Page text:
Janet Walker 24:12
So, what kinds of doctors treat sleep apnea? And when should someone consult with a sleep specialist? Or actually what question should a patient ask just their general physician so that they can get evaluated for sleep apnea?
Well, Janet, if I had a magic wand, I would say that sleep testing would be across the board for everybody. There's there's not a lot of cost to it, especially with the Home sleep testing. So that that really shouldn't be a barrier for people and and it should be as common as EKG or blood testing to see if there's an issue with the sleep. But if people were going to just say, well, maybe I have sleep apnea. I would say, Do you snore? Are you told that you snore? Are there any witnessed? apneas? Do you have high blood pressure? Do you have diabetes? Are you overweight? Are you tired? Do you wake up tired? Are you going throughout the day saying, Oh, I can't wait till I get a nap. You know, those things aren't normal, you should wake up and feel rested and repaired and ready to take on the day. You know, I also hear from some patients to this. Well, I'm dealing with so many other health issues right now, I just don't want to worry about the sleep apnea. Like if your body is trying to heal, yes, you're yes, you're dealing with these health issues. I can't get my diabetes under control. My high blood pressure is through the roof. I just want to deal with that first, and then I'll worry about that sleep apnea. So Oh, no, no, no, no. To get that sleep apnea under control, and treated, and that will help get everything else on its way. Yes. Like you said, your body needs to be in a state of rest to repair. Exactly. Yeah, exactly. Exactly. So, you know, I would just say, as coarsely that, you know, ask for a sleep test and say you want to see if if there's any issues there.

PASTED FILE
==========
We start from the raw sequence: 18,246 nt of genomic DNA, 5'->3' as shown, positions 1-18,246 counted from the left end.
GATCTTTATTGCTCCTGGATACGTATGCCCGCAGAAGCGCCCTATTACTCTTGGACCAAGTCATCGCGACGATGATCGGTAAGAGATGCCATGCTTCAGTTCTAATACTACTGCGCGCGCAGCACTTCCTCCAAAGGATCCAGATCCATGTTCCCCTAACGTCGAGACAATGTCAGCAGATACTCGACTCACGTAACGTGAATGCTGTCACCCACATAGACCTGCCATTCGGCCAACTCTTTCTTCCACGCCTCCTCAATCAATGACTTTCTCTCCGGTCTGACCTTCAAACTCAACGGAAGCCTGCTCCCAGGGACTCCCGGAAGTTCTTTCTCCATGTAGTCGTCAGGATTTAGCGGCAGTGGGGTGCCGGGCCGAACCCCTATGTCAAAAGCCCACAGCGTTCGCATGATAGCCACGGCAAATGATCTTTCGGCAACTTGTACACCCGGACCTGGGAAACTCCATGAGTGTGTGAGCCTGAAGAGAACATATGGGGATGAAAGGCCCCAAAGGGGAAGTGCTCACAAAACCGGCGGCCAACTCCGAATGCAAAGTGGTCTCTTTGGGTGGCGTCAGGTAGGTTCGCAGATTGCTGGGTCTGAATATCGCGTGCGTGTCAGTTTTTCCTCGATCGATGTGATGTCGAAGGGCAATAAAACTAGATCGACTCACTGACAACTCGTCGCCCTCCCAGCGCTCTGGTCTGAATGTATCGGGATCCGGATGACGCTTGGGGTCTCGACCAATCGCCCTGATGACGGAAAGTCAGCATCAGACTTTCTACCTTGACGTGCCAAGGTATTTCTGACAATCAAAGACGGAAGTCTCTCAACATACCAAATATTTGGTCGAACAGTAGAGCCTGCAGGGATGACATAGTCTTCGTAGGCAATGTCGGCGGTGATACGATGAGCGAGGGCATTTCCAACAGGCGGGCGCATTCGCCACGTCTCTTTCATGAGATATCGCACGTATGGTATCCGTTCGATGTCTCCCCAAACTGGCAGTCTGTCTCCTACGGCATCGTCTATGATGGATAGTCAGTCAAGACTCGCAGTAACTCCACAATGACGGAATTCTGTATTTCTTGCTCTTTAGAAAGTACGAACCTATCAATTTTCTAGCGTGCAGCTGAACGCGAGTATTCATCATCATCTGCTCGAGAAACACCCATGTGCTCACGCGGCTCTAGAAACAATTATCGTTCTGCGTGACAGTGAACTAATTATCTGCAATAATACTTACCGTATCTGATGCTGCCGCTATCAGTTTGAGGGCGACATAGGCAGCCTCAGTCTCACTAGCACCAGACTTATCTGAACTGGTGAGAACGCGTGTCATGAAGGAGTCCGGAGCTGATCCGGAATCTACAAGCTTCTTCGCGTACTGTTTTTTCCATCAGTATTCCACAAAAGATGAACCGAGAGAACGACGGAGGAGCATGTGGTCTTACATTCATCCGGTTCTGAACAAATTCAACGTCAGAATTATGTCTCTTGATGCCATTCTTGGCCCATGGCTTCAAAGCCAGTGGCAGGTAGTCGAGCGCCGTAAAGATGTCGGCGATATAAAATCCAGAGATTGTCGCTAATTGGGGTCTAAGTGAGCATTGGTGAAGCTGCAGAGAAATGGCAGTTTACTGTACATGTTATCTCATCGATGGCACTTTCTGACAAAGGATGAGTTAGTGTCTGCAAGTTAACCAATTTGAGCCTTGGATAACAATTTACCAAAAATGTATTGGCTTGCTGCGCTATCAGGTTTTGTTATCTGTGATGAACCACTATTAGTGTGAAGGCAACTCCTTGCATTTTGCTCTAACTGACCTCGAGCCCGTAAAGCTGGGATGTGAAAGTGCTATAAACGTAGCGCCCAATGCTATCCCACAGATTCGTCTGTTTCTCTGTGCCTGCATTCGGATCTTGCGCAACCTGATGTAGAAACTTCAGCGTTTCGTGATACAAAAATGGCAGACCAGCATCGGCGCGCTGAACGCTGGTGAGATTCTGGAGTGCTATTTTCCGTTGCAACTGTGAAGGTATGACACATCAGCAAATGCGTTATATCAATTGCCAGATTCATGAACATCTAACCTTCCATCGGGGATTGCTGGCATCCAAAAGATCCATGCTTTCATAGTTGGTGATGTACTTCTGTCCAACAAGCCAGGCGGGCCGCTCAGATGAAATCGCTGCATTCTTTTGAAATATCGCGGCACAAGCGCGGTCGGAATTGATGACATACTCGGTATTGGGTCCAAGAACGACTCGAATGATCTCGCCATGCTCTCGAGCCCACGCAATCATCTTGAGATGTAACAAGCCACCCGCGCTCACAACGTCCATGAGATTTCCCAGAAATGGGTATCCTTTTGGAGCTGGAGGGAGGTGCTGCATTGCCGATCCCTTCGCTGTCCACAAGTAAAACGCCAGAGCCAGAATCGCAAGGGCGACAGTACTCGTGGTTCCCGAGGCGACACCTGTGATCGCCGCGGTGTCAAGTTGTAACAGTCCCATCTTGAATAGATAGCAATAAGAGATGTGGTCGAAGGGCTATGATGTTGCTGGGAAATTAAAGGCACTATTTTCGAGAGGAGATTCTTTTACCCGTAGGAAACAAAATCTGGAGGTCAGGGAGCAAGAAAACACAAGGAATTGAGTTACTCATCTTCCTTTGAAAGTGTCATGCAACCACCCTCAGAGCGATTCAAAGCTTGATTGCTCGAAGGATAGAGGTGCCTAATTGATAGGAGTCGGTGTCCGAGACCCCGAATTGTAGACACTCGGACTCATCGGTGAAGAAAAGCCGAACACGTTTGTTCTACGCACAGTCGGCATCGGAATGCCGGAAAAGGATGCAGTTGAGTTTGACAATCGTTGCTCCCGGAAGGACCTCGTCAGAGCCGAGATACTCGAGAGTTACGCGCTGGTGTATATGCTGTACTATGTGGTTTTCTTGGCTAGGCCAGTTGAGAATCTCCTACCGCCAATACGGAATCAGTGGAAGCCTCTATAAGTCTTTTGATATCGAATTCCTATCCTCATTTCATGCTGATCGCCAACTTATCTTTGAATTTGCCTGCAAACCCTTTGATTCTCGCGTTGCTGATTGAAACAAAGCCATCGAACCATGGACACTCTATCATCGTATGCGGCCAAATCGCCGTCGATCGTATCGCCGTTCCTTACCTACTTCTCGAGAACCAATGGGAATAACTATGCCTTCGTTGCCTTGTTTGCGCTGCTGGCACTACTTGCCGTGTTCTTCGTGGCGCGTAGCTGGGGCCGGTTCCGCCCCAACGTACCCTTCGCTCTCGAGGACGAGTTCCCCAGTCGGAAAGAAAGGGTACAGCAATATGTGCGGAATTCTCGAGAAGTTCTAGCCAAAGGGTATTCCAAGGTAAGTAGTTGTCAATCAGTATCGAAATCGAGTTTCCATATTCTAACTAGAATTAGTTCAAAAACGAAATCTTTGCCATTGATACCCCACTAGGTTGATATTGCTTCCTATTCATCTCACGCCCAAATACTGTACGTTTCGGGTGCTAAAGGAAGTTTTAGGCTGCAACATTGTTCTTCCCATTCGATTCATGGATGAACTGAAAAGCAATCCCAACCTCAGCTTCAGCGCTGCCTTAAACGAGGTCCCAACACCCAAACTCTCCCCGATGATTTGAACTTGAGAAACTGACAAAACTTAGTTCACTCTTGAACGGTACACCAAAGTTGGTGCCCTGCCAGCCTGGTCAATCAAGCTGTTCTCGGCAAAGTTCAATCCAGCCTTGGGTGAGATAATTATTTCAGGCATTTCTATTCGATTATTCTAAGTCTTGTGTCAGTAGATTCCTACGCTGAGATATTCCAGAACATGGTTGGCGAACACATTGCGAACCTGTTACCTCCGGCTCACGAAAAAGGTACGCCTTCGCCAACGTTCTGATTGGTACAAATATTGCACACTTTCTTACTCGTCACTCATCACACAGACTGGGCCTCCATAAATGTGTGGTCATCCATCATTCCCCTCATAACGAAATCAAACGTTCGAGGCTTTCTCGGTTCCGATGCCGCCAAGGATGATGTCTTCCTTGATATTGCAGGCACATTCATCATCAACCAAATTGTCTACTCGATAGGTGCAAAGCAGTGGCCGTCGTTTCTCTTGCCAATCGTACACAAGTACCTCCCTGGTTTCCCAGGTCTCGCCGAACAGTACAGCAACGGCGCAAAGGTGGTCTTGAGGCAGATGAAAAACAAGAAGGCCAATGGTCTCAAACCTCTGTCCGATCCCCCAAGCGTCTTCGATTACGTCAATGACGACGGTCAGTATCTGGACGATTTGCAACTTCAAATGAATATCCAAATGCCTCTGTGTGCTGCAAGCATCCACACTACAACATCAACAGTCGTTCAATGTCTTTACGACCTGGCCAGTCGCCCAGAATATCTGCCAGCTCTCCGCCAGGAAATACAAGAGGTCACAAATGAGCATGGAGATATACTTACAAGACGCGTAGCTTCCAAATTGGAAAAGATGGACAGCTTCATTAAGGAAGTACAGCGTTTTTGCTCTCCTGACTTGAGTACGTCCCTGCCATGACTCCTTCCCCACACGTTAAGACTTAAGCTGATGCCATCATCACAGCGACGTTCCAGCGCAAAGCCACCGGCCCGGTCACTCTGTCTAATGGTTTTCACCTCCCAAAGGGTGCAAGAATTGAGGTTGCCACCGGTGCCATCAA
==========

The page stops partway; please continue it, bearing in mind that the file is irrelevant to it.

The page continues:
So a sleep test, either at a sleep center, or an at home sleep test is the way Sleep apnea is diagnosed? Correct?
Yep. Your primary care physician, if you have a natural path, you see a nurse practitioner, anybody you could have that discussion with, and they should be able to refer you to, to sleep doctor to get sleep tested. Or there you could even, you know, again, if you're if you're looking at insurance, or things like that, but you know, you can reach out to a sleep physician directly, and then get an appointment for a consultation just to review what's going on. And if they think that you might have an underlying sleeping disorder, absolutely order that test. And then they can help manage you as well. With treatment.